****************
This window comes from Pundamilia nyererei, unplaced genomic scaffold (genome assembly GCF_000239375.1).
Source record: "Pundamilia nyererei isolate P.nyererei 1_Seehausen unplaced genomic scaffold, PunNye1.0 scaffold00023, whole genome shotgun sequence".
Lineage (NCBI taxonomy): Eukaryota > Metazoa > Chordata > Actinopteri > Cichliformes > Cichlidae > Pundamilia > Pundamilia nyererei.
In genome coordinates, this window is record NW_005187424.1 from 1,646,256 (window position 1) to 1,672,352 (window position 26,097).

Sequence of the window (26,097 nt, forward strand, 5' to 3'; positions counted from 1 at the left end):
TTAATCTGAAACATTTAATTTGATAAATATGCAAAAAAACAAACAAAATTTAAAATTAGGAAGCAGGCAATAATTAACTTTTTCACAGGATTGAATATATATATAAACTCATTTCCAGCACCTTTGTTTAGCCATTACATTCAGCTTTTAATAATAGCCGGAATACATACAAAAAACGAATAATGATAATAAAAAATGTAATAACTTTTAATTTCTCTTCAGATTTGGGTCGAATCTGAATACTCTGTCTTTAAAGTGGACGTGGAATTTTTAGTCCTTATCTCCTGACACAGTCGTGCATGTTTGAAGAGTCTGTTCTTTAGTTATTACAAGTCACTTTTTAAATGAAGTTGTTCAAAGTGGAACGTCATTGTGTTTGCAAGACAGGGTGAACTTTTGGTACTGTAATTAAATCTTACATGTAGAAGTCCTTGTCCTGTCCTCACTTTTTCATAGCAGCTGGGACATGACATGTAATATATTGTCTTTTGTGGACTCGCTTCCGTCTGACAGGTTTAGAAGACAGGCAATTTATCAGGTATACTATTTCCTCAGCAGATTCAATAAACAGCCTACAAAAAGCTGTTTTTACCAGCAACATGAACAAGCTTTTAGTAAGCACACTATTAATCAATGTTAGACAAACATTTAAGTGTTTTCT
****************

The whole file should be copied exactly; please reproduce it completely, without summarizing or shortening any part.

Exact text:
This window comes from Pundamilia nyererei, unplaced genomic scaffold (genome assembly GCF_000239375.1).
Source record: "Pundamilia nyererei isolate P.nyererei 1_Seehausen unplaced genomic scaffold, PunNye1.0 scaffold00023, whole genome shotgun sequence".
Lineage (NCBI taxonomy): Eukaryota > Metazoa > Chordata > Actinopteri > Cichliformes > Cichlidae > Pundamilia > Pundamilia nyererei.
In genome coordinates, this window is record NW_005187424.1 from 1,646,256 (window position 1) to 1,672,352 (window position 26,097).

Sequence of the window (26,097 nt, forward strand, 5' to 3'; positions counted from 1 at the left end):
TTAATCTGAAACATTTAATTTGATAAATATGCAAAAAAACAAACAAAATTTAAAATTAGGAAGCAGGCAATAATTAACTTTTTCACAGGATTGAATATATATATAAACTCATTTCCAGCACCTTTGTTTAGCCATTACATTCAGCTTTTAATAATAGCCGGAATACATACAAAAAACGAATAATGATAATAAAAAATGTAATAACTTTTAATTTCTCTTCAGATTTGGGTCGAATCTGAATACTCTGTCTTTAAAGTGGACGTGGAATTTTTAGTCCTTATCTCCTGACACAGTCGTGCATGTTTGAAGAGTCTGTTCTTTAGTTATTACAAGTCACTTTTTAAATGAAGTTGTTCAAAGTGGAACGTCATTGTGTTTGCAAGACAGGGTGAACTTTTGGTACTGTAATTAAATCTTACATGTAGAAGTCCTTGTCCTGTCCTCACTTTTTCATAGCAGCTGGGACATGACATGTAATATATTGTCTTTTGTGGACTCGCTTCCGTCTGACAGGTTTAGAAGACAGGCAATTTATCAGGTATACTATTTCCTCAGCAGATTCAATAAACAGCCTACAAAAAGCTGTTTTTACCAGCAACATGAACAAGCTTTTAGTAAGCACACTATTAATCAATGTTAGACAAACATTTAAGTGTTTTCT